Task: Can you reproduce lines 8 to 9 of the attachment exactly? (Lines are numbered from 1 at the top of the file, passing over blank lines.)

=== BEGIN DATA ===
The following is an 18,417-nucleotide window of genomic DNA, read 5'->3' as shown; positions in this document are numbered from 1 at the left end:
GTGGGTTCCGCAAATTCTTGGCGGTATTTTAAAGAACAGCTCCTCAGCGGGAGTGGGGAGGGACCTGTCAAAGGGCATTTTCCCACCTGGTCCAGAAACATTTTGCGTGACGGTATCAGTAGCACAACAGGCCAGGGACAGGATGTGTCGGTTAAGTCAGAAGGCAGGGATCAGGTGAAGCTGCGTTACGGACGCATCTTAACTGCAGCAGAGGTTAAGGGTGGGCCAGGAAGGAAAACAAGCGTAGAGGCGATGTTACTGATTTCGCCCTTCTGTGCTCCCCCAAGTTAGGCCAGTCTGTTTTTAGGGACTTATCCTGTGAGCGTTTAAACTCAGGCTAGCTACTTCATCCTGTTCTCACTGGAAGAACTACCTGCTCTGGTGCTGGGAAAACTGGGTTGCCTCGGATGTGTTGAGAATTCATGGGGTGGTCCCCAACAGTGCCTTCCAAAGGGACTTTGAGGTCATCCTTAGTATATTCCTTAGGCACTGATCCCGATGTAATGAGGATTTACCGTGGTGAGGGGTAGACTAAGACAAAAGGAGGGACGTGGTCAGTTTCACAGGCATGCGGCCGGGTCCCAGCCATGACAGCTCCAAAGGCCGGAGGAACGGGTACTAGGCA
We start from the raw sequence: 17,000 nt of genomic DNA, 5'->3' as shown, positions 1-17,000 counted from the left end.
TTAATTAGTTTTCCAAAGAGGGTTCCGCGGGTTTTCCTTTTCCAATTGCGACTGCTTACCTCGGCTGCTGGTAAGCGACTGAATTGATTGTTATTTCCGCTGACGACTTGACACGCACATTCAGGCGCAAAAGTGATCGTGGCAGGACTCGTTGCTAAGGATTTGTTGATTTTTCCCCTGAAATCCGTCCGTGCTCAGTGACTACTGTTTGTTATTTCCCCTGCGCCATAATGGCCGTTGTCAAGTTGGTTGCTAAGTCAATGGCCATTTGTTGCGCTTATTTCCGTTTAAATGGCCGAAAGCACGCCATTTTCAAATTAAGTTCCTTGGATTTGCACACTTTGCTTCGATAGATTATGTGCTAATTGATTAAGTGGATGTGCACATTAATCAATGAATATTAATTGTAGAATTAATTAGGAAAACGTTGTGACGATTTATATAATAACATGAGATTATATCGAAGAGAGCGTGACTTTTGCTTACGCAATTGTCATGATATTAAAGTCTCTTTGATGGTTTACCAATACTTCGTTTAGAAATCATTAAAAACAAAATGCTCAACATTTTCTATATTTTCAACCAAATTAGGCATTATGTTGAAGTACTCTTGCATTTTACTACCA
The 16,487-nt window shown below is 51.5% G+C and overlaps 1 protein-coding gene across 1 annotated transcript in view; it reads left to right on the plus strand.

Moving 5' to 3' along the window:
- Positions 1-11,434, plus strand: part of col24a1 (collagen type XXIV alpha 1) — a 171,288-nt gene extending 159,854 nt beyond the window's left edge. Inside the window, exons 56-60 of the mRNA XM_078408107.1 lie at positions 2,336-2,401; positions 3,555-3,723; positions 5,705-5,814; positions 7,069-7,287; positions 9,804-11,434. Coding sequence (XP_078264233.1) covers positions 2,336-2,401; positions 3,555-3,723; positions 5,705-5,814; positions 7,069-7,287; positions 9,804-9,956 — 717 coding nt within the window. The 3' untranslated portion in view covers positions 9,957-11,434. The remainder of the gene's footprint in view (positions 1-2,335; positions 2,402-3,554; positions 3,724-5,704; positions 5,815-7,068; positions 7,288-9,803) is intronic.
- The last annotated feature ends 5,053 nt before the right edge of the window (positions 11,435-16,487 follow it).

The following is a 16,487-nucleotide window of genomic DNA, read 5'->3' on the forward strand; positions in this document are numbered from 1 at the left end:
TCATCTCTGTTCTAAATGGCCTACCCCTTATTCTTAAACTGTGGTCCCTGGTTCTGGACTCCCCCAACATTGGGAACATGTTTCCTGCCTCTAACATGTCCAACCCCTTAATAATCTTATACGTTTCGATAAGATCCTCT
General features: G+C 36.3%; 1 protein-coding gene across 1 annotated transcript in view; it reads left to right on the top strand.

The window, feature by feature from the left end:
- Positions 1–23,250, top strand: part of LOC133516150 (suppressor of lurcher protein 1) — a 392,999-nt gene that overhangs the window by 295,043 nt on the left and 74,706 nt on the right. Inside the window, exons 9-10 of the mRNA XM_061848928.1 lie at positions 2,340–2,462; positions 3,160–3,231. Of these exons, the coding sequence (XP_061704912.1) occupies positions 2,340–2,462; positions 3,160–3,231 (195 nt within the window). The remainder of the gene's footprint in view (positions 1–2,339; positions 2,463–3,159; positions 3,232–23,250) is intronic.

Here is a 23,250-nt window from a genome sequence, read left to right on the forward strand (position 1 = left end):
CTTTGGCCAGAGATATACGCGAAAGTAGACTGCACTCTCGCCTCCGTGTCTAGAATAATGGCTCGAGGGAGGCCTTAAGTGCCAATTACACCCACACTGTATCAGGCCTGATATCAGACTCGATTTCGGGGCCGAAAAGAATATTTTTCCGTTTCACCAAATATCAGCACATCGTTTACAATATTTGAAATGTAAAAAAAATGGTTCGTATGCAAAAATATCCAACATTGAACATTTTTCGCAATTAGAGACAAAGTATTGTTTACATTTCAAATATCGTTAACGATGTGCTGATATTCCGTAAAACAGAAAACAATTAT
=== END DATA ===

- The last annotated feature ends 5,053 nt before the right edge of the window (positions 11,435-16,487 follow it).

The following is a 16,487-nucleotide window of genomic DNA, read 5'->3' on the forward strand; positions in this document are numbered from 1 at the left end: